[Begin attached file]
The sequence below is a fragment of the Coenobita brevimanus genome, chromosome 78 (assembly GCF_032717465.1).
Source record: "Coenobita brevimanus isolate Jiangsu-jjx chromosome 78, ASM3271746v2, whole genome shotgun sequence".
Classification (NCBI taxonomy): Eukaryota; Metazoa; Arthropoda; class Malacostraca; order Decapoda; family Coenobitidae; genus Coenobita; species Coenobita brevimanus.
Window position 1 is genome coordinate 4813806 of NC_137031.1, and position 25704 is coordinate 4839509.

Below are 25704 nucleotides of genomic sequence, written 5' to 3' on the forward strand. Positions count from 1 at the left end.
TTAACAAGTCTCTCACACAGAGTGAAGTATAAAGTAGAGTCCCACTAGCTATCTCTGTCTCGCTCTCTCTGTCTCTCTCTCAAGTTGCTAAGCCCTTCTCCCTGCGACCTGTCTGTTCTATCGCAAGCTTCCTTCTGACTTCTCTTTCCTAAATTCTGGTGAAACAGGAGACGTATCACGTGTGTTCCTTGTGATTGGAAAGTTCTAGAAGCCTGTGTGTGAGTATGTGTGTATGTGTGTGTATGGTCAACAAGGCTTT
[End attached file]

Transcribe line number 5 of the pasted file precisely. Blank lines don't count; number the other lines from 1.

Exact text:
Below are 25704 nucleotides of genomic sequence, written 5' to 3' on the forward strand. Positions count from 1 at the left end.